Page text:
Senate President Steve Sweeney, (D-3), West Deptford, and Sen. Bob Gordon, (D-28), Fair Lawn, introduced the measure that is designed to encourage small businesses to hire such people.  (Staff, State Street Wire)



Lesniak/Quijano bill would set 60-day deadline on jobless benefits cases

The backlog in dealing with appeals in jobless benefits cases has led to proposed legislation.

Sen. Ray Lesniak and Assemblywoman Annette Quijano said today they submitted legislation that would require a case to be ruled on within 60 days. If that deadline is not met, then the applicant would receive the unemployment benefits being sought.  (Staff, State Street Wire)



N.J. bill to reduce car fleet on hold

New Jersey lawmakers put the brakes on a bill Thursday that would require a drastic reduction in the number of motor vehicles in the state fleet , a retreat from what has become a major campaign to cut government costs.

The state Senate Government, Wagering, Tourism & Historic Preservation Committee decided that it needs more information before it can take action on the bill.

During a hearing, the legislation drew criticism from the state’s largest public employees union and from a lawmaker from each party.

It stalled not long after the committee advanced another government money-saver. That bill would require state employees to get direct deposits rather than paychecks starting in 2014 and would allow local governments, which are trying to deal with a 2 percent cap on annual property tax growth, to institute the same requirement.  (Mulvihill, Associated Press)



Senate committee advances direct deposit requirement

A Senate committee advanced a bill Thursday that would require the state to pay its employees by direct deposit.

The measure aims to save money by no longer paying employees with paper checks. An analysis conducted for the Assembly, which has already passed a version of the bill, estimated the state save about $540,000 in fiscal year 2015, the first year the state would see the full benefits of the requirement.

“On its own, the savings may appear small, but every penny government can save in administrative overhead is a penny that can be either reinvested in vital programs or returned to taxpayers,” bill sponsor Sen. Bob Gordon, D-Fair Lawn, said in a statement. “We should never be afraid to make business-wise decisions because we think they save too little. Every savings we find, no matter how small, adds up.”  (Linhorst, The Record)



NJ needs tougher domestic violence laws, says senators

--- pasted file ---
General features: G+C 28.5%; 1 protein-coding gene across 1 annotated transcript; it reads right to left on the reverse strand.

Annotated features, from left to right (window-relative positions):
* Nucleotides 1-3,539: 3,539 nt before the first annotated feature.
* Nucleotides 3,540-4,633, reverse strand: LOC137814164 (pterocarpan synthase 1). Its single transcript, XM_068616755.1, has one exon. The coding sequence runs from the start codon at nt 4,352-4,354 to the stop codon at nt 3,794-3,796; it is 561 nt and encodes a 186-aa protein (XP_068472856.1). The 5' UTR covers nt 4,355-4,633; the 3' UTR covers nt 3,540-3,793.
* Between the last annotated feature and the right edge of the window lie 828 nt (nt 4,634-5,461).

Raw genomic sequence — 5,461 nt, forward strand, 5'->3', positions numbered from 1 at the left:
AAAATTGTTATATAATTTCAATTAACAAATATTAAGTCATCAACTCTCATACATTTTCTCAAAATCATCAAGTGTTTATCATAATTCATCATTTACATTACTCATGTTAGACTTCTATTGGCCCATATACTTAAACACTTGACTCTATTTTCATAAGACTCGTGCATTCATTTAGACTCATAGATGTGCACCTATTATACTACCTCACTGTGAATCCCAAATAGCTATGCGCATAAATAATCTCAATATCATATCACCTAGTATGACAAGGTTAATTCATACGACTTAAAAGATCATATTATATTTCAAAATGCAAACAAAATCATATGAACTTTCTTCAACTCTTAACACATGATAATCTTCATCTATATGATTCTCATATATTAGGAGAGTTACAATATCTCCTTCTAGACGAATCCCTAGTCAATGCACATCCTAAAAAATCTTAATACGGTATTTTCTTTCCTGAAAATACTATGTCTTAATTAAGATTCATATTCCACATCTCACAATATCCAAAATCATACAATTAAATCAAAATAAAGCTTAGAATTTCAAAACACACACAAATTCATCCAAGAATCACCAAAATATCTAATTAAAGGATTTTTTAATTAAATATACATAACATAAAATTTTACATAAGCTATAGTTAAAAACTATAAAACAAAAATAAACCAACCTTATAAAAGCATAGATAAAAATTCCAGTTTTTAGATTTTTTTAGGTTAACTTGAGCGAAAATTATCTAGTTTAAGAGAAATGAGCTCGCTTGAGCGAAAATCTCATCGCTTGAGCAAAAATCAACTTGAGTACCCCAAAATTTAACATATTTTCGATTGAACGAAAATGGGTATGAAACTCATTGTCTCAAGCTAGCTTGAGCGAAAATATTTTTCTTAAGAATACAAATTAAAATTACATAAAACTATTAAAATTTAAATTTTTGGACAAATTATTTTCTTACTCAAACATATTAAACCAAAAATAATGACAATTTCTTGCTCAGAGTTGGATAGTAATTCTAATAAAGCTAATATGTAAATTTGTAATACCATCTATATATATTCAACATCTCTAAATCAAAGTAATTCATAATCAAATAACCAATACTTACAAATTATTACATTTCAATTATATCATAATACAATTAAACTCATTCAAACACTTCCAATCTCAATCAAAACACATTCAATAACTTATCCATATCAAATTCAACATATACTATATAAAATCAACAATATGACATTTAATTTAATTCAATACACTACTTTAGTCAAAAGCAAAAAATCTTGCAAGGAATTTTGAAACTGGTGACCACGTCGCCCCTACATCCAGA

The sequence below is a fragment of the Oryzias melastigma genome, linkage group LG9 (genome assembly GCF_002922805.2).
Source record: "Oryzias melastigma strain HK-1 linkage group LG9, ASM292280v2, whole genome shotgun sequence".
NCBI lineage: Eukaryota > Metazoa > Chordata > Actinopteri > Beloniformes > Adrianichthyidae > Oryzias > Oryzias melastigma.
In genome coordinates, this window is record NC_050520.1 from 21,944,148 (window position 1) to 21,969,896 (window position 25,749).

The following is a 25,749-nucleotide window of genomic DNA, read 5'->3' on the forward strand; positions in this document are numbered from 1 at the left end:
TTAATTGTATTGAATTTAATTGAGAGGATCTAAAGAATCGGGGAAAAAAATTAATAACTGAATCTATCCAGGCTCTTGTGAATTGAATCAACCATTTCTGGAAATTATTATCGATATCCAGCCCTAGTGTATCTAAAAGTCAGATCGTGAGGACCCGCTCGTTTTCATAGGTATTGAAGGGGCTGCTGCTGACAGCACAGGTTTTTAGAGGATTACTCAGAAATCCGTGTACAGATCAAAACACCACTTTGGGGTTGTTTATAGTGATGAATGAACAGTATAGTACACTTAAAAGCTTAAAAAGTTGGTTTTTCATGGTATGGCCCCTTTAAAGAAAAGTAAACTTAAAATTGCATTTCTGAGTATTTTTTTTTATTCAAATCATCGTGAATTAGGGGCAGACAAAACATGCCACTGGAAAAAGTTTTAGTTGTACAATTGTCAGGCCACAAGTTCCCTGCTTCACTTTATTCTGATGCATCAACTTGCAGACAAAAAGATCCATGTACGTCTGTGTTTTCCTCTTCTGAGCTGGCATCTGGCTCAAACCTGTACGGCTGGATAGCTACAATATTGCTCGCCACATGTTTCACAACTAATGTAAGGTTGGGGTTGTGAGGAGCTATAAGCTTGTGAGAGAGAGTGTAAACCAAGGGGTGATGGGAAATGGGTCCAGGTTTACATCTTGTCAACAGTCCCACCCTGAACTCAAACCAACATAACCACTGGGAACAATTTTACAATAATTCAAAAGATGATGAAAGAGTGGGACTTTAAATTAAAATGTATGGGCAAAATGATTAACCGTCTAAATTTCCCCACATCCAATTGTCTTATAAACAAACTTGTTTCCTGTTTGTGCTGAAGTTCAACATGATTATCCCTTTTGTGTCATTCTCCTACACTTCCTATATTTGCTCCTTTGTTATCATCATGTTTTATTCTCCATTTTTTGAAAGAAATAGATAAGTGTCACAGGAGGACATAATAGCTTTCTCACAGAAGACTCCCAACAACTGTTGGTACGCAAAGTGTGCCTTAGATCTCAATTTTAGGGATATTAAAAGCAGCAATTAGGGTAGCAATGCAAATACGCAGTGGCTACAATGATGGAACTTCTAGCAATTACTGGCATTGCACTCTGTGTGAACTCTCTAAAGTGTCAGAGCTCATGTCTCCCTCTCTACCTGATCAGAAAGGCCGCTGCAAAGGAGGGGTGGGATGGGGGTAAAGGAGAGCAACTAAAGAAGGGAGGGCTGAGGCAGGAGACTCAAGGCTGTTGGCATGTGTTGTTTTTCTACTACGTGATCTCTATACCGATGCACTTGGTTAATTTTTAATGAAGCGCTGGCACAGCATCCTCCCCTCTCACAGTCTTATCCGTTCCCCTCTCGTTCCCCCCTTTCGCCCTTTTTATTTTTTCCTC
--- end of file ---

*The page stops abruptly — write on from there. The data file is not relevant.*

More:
Here are some shocking statistics from State Senator Barbara Buono; one in four women and one in seven men will become the victim of domestic violence at some time during their lifetime.

In 2010, there were over 74,000 domestic violence offenses reported by the police in the State of New Jersey and 38 of them culminated in a murder. Buono and other Senators are joining domestic violence prevention advocates in calling for adoption of three bills to modernize domestic violence laws in the Garden State.

“Domestic Violence Awareness Month may be coming in October, but domestic violence is an issue New Jersey residents face every single day,” says Buono. “We’re renewing the fight for stronger anti-domestic violence laws now so that as we turn the page to October, New Jersey can move toward becoming a safer place for the victims of domestic violence.”  (McArdle, New Jersey 101.5)



N.J. bill to allow state agencies to sell website advertising space is withdrawn

A bill that would allow several state agencies to sell advertising space on their websites was withdrawn from consideration today after the head of the New Jersey Press Association expressed concern about the measure.

“I’m just going to give them the courtesy of hearing from them and what their concerns might be,” said state Sen. Joseph Vitale (D-Middlesex), the sponsor of the measure (S1531).

Under the terms of the legislation, the Economic Development Authority, NJ Transit and the New Jersey Lottery would begin a two-year pilot program in which they would write guidelines to make sure the advertisements are related to their mission and would publish disclaimers with the advertisements emphasizing that they did not imply a state endorsement.  (Friedman, The Star-Ledger)



Assemblyman Dancer to push ‘Snookiville Law’

For the last four years, talk of MTV’s “Jersey Shore” has become fodder for water cooler conversations. Soon, chatter about reality television could reach the floor of the Statehouse.